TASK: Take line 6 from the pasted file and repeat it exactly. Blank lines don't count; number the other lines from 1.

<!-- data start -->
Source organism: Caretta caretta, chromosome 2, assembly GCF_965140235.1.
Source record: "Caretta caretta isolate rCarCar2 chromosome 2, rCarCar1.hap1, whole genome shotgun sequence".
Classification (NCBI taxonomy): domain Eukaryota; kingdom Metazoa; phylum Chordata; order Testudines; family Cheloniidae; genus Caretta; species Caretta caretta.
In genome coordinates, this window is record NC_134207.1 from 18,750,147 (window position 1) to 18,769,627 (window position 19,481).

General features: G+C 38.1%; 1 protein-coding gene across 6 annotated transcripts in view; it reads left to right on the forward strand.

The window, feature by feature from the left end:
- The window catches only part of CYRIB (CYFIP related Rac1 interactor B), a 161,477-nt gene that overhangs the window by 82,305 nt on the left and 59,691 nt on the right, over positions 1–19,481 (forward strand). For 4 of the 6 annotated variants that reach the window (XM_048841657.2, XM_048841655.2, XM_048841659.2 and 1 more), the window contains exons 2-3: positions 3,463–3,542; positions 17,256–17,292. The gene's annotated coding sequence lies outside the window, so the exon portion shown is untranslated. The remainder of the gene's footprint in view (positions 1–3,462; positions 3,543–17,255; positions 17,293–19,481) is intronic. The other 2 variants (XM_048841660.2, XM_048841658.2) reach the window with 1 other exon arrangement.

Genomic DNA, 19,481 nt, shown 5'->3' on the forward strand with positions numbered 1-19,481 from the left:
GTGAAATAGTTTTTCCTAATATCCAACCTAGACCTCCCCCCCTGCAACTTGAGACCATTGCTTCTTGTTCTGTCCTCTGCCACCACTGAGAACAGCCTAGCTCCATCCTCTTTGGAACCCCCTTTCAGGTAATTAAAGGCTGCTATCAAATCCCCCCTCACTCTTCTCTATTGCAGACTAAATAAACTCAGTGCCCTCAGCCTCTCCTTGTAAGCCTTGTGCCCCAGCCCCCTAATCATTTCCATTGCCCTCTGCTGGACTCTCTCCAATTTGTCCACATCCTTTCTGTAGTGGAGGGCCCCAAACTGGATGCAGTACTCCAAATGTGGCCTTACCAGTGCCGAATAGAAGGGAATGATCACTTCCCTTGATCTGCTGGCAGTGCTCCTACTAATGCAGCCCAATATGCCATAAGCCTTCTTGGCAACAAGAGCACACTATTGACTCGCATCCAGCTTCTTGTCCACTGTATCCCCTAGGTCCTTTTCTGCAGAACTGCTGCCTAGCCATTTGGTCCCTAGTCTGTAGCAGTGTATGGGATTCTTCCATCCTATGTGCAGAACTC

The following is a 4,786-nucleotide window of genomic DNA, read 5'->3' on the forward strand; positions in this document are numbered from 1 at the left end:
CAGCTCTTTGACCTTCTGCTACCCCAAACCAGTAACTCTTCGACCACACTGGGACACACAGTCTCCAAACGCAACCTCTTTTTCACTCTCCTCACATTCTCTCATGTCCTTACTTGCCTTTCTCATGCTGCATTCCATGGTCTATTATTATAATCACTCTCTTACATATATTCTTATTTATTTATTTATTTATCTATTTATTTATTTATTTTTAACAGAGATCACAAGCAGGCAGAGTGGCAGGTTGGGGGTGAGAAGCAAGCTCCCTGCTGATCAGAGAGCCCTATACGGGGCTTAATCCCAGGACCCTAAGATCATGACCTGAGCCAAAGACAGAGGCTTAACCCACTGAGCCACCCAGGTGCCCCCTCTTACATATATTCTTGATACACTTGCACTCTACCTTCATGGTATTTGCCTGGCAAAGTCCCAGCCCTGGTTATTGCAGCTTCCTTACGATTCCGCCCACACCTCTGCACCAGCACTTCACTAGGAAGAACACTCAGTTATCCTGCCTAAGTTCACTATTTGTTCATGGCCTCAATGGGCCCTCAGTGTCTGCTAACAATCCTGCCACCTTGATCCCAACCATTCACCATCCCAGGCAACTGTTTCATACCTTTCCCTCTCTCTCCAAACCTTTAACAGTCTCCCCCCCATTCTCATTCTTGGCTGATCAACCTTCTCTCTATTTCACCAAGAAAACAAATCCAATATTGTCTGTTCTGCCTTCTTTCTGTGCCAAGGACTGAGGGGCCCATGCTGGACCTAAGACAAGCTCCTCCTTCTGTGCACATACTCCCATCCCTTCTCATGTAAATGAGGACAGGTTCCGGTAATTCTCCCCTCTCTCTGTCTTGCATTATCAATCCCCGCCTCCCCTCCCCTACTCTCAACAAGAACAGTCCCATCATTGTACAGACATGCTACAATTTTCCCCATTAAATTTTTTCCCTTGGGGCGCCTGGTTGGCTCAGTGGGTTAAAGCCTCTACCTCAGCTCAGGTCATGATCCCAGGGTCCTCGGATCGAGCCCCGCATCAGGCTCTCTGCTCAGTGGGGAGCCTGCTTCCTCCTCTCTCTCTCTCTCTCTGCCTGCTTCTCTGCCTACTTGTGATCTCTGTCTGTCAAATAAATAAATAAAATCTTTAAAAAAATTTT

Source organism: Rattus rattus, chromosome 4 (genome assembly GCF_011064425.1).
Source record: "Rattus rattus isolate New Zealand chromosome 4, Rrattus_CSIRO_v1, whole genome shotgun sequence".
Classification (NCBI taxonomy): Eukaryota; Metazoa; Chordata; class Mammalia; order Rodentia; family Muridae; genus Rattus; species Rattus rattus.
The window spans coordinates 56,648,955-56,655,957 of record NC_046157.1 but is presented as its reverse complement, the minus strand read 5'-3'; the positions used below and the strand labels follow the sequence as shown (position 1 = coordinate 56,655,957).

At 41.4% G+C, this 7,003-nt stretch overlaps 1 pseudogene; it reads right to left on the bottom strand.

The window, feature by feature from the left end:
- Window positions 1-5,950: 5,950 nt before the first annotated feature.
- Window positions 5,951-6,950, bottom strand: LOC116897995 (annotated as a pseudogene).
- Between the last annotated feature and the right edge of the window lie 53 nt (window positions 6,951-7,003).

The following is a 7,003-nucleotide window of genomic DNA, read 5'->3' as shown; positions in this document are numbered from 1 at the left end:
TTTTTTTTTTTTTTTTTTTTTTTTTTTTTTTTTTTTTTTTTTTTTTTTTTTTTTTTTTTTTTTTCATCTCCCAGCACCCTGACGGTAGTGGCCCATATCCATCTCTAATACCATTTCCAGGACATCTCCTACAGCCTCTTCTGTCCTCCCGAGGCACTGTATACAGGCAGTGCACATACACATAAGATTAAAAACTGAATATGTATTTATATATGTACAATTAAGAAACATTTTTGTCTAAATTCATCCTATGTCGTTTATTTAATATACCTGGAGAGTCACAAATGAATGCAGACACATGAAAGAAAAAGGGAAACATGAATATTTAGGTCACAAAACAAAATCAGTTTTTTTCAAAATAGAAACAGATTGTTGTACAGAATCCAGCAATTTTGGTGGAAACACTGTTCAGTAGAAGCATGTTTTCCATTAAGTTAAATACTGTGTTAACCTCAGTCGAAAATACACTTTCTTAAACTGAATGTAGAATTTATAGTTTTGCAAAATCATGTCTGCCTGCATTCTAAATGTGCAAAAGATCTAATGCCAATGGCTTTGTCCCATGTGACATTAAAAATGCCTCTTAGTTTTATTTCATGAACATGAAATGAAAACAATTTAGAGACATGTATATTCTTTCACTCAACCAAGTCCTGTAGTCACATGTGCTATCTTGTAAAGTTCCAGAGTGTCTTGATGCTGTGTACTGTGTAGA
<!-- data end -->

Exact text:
The window, feature by feature from the left end: